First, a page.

Centralizing Reproductive Justice
Call for papers: Centralizing Reproductive Justice
We are pleased to invite submissions for the joint issue of Kohl: a Journal for Body and Gender Research, and The A Project, slated for publication in December 2018. Young activists, independent researchers, graduate students, and fresh graduates are particularly encouraged to apply. We also welcome submissions from seminal contributors in the field.
Within the framework of UN agencies, state and ministries statistical reports, and the privatization of health and healthcare, gender is often understood as “women” and reproductive health is mostly concerned with heterosexual marriage. Sexual and reproductive health and rights (SRHR) historically constituted an opening into a globalized discussion around women’s rights, thus bearing the potential to expose heteropatriarchy, heteronormativity, and other systems of oppression. However, on the one hand, much of the work around reproductive rights is still partly guided by the International Conference on Population and Development (ICPD) and Sustainable Development Goals (SDGs) indicators. On the other hand, the focus on a rights-based approach puts the weight of responsibility and decision-making on an individual “agency” that becomes a process of monolithic negotiation and that looks at struggles in isolation with one another. Born at the same time as the reproductive rights discourse, the reproductive justice movement, central to indigenous and women of color, was never made to be a global discussion. Reproductive justice, then, looks at the intersections of reproduction with other systems of injustice, such as race, migration, disability, mental health, class, citizenship status, desire, and economic and ecological violence among others, redefining it as indivisible from other struggles.
In this issue of Kohl and the A project, we call for a further understanding of reproductive justice in the West Asia and North Africa regions, challenging the pathologization of bodies, the shallow approach to access to health, and the stigmatization of the agency of women and trans* people. We aim for the “single issues” that activists, NGOs, and donors rally around to extend into the reproductive justice narrative they belong to. Moving them away from sustaining structures of violence would avoid legitimizing certain bodies, practices, and lives at the expense of others’, as these points of rupture contribute to the absenting of reproductive justice from certain communities.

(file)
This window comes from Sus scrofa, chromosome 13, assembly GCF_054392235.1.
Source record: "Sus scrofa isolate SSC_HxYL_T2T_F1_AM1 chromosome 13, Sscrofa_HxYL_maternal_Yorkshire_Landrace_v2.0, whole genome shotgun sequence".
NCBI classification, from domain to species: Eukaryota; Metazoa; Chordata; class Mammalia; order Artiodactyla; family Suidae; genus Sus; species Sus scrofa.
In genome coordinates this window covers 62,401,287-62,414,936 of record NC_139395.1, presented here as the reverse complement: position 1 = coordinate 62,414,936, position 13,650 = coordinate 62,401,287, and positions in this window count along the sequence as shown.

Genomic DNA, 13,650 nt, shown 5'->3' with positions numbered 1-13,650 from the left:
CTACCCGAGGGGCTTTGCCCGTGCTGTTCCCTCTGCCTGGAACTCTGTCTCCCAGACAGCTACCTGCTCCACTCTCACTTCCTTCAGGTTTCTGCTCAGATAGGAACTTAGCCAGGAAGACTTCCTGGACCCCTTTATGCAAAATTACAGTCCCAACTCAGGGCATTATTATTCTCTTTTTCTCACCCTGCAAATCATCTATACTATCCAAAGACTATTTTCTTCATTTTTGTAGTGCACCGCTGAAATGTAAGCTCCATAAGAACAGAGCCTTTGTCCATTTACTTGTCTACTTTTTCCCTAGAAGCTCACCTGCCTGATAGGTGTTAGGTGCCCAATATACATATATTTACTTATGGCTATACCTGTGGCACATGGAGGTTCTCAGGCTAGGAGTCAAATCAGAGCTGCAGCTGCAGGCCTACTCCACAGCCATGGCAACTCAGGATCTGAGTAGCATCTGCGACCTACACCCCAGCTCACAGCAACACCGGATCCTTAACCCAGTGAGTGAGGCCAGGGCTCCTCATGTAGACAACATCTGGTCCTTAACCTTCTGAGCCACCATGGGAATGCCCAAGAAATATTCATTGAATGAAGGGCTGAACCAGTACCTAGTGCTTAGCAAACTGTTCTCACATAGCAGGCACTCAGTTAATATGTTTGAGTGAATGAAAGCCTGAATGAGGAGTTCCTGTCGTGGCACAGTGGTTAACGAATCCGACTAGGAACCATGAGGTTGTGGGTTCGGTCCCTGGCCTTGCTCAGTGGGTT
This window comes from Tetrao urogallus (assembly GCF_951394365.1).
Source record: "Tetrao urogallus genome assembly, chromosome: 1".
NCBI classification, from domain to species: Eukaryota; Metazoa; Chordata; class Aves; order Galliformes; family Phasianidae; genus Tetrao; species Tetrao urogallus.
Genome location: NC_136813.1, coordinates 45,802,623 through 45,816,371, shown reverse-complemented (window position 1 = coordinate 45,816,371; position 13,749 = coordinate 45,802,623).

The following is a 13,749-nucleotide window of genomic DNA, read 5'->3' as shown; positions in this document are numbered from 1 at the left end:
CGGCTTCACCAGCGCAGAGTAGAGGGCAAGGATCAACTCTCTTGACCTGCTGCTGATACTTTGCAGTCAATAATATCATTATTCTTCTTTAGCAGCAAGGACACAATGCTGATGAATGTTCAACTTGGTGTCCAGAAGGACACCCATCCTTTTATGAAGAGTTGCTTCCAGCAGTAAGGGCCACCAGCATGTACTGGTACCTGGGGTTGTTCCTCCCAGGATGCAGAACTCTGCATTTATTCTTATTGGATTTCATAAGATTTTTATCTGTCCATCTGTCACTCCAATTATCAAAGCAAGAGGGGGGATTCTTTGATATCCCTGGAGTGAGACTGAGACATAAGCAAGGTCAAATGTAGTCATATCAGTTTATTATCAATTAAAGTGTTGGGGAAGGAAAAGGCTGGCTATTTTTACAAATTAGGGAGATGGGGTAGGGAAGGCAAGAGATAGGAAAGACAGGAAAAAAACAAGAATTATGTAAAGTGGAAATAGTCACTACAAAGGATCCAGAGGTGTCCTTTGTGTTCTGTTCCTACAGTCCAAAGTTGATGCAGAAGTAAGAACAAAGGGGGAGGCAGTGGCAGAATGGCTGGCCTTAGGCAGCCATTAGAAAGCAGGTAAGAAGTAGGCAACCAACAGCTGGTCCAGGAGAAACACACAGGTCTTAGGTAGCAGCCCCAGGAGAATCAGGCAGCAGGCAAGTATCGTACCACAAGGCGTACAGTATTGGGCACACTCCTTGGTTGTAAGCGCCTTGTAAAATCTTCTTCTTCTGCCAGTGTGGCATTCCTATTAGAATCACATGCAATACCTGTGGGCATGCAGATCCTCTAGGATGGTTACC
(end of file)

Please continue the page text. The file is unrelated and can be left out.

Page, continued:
We are looking for papers centered in feminist, queer, and intersectionality theories that explore the multifaceted connections among socio-economic, state-sponsored, and discursive factors in defining what reproductive justice is. We are interested in exploring how different power structures constrain consent, agency, autonomy, and access to accurate information, services, and spaces, and how these structures perpetuate hegemonic and patriarchal understandings of what “healthy” sexualities and “functional” reproduction ought to be.
Possible topics include but are not limited to:
- The medical patriarchy: its reflection on access to health and sexual health services and its influencing of discourses around reproductive justice
- Consumer capitalism and private ownership in the health sector and its effects on desire, pleasure, and autonomy
- Critiques of SRHR within a rights-based model
- Critiques of SRHR programs and services within humanitarian aid models
- The invisibility and/or tokenization of lesbian sex and non-normative sexual behaviors and practices
- Consent and non-consent in sex: rape as a “respectable” reason for abortion
- Illicit abortions and religious/legal institutions as means to maintaining a consumerist, normative family structure
- Problematizing the concept of agency in single issue organizing
- The relationship between compulsory heterosexuality (monogamous, able-bodied, unpaid) and other forms of hierarchy, such as compulsory motherhood, hetero- and homonormativity, and vanilla sex
- The political economy of reproductive labor under capitalism and compulsory heterosexuality
- The perception of HIV/AIDS as a “gay male” problem
- Pinkwashing: how the health and rights framework fails Palestinians and populations living under settler colonialism
- Demographic warfare: constraining reproductive choices of refugees and forced sterilization of migrants
- Pleasure, sexual sovereignty, and “citizen”/class privileges
- The pervasive cultural pathologizing, desexualizing, and fetishizing of differently/dis-abled bodies
- State demographic politics and state feminism: sex work as illicit and legal
- Standards of legitimacy: trans* bodies as imperatively sterile and the imminence of transition
To submit a paper, please send your blinded piece to email@example.com as a .doc or .docx file, with “Submission Issue 8” as the subject of your e-mail.
We accept work in progress, provided full drafts are submitted. If accepted for inclusion, please note that your paper will be translated to a second language by our team.